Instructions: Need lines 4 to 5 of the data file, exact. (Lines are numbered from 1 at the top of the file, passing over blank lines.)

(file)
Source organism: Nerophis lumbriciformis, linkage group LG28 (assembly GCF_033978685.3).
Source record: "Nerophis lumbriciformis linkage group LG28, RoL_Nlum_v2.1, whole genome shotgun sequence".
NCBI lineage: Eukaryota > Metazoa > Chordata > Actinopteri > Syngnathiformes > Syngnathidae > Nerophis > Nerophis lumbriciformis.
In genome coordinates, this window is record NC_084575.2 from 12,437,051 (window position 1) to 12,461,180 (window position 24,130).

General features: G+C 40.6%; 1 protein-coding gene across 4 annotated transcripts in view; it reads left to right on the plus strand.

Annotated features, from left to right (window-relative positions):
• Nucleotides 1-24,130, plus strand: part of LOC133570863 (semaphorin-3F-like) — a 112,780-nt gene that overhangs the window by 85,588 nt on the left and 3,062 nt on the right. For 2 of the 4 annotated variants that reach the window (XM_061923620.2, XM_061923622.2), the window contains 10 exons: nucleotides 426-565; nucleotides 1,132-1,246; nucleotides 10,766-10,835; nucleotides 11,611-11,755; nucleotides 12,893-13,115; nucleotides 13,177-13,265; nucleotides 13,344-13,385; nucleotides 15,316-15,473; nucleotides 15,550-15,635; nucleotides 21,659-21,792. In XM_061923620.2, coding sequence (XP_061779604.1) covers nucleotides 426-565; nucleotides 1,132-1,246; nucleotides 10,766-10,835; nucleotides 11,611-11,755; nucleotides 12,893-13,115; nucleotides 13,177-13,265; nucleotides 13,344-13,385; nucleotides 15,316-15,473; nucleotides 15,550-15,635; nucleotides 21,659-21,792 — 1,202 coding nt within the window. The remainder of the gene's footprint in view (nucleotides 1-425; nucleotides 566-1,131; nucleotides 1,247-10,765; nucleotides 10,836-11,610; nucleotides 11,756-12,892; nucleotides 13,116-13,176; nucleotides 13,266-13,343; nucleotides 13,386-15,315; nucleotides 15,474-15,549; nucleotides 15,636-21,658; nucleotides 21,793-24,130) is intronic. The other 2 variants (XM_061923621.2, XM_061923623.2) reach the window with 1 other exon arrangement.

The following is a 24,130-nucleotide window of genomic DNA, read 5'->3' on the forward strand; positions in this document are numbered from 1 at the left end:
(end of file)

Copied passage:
In genome coordinates, this window is record NC_084575.2 from 12,437,051 (window position 1) to 12,461,180 (window position 24,130).

General features: G+C 40.6%; 1 protein-coding gene across 4 annotated transcripts in view; it reads left to right on the plus strand.